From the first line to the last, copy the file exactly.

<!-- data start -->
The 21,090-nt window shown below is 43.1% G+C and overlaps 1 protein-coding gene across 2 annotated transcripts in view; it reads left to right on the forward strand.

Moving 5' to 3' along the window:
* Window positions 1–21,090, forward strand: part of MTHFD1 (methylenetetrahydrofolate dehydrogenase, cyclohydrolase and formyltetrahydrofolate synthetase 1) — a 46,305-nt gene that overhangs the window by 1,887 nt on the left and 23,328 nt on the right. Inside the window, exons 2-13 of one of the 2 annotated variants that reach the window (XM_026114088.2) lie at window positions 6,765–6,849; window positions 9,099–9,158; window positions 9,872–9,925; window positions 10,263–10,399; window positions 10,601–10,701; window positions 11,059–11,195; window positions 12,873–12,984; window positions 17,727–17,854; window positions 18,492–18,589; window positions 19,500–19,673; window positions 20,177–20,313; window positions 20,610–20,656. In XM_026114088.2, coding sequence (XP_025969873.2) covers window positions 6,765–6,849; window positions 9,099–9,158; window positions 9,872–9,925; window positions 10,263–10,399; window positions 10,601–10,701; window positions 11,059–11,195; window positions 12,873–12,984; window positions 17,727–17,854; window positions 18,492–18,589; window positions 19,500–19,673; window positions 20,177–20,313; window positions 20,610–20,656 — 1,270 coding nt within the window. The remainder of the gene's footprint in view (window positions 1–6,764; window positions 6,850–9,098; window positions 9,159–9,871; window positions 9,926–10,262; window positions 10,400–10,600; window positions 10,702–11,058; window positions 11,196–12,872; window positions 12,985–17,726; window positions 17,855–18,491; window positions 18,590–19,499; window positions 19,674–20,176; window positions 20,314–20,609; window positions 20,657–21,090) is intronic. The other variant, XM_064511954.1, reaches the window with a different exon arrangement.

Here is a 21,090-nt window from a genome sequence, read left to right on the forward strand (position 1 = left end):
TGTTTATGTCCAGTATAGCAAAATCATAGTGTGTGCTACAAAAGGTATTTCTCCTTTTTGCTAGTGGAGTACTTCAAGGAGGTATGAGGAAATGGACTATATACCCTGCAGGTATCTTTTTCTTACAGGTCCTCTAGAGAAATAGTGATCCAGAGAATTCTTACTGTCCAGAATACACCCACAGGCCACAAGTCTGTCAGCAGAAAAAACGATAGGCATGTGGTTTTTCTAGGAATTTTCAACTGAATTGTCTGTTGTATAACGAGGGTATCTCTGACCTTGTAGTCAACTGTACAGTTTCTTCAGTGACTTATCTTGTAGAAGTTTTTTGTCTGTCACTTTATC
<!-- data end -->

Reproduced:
The 21,090-nt window shown below is 43.1% G+C and overlaps 1 protein-coding gene across 2 annotated transcripts in view; it reads left to right on the forward strand.

Moving 5' to 3' along the window:
* Window positions 1–21,090, forward strand: part of MTHFD1 (methylenetetrahydrofolate dehydrogenase, cyclohydrolase and formyltetrahydrofolate synthetase 1) — a 46,305-nt gene that overhangs the window by 1,887 nt on the left and 23,328 nt on the right. Inside the window, exons 2-13 of one of the 2 annotated variants that reach the window (XM_026114088.2) lie at window positions 6,765–6,849; window positions 9,099–9,158; window positions 9,872–9,925; window positions 10,263–10,399; window positions 10,601–10,701; window positions 11,059–11,195; window positions 12,873–12,984; window positions 17,727–17,854; window positions 18,492–18,589; window positions 19,500–19,673; window positions 20,177–20,313; window positions 20,610–20,656. In XM_026114088.2, coding sequence (XP_025969873.2) covers window positions 6,765–6,849; window positions 9,099–9,158; window positions 9,872–9,925; window positions 10,263–10,399; window positions 10,601–10,701; window positions 11,059–11,195; window positions 12,873–12,984; window positions 17,727–17,854; window positions 18,492–18,589; window positions 19,500–19,673; window positions 20,177–20,313; window positions 20,610–20,656 — 1,270 coding nt within the window. The remainder of the gene's footprint in view (window positions 1–6,764; window positions 6,850–9,098; window positions 9,159–9,871; window positions 9,926–10,262; window positions 10,400–10,600; window positions 10,702–11,058; window positions 11,196–12,872; window positions 12,985–17,726; window positions 17,855–18,491; window positions 18,590–19,499; window positions 19,674–20,176; window positions 20,314–20,609; window positions 20,657–21,090) is intronic. The other variant, XM_064511954.1, reaches the window with a different exon arrangement.

Here is a 21,090-nt window from a genome sequence, read left to right on the forward strand (position 1 = left end):
TGTTTATGTCCAGTATAGCAAAATCATAGTGTGTGCTACAAAAGGTATTTCTCCTTTTTGCTAGTGGAGTACTTCAAGGAGGTATGAGGAAATGGACTATATACCCTGCAGGTATCTTTTTCTTACAGGTCCTCTAGAGAAATAGTGATCCAGAGAATTCTTACTGTCCAGAATACACCCACAGGCCACAAGTCTGTCAGCAGAAAAAACGATAGGCATGTGGTTTTTCTAGGAATTTTCAACTGAATTGTCTGTTGTATAACGAGGGTATCTCTGACCTTGTAGTCAACTGTACAGTTTCTTCAGTGACTTATCTTGTAGAAGTTTTTTGTCTGTCACTTTATC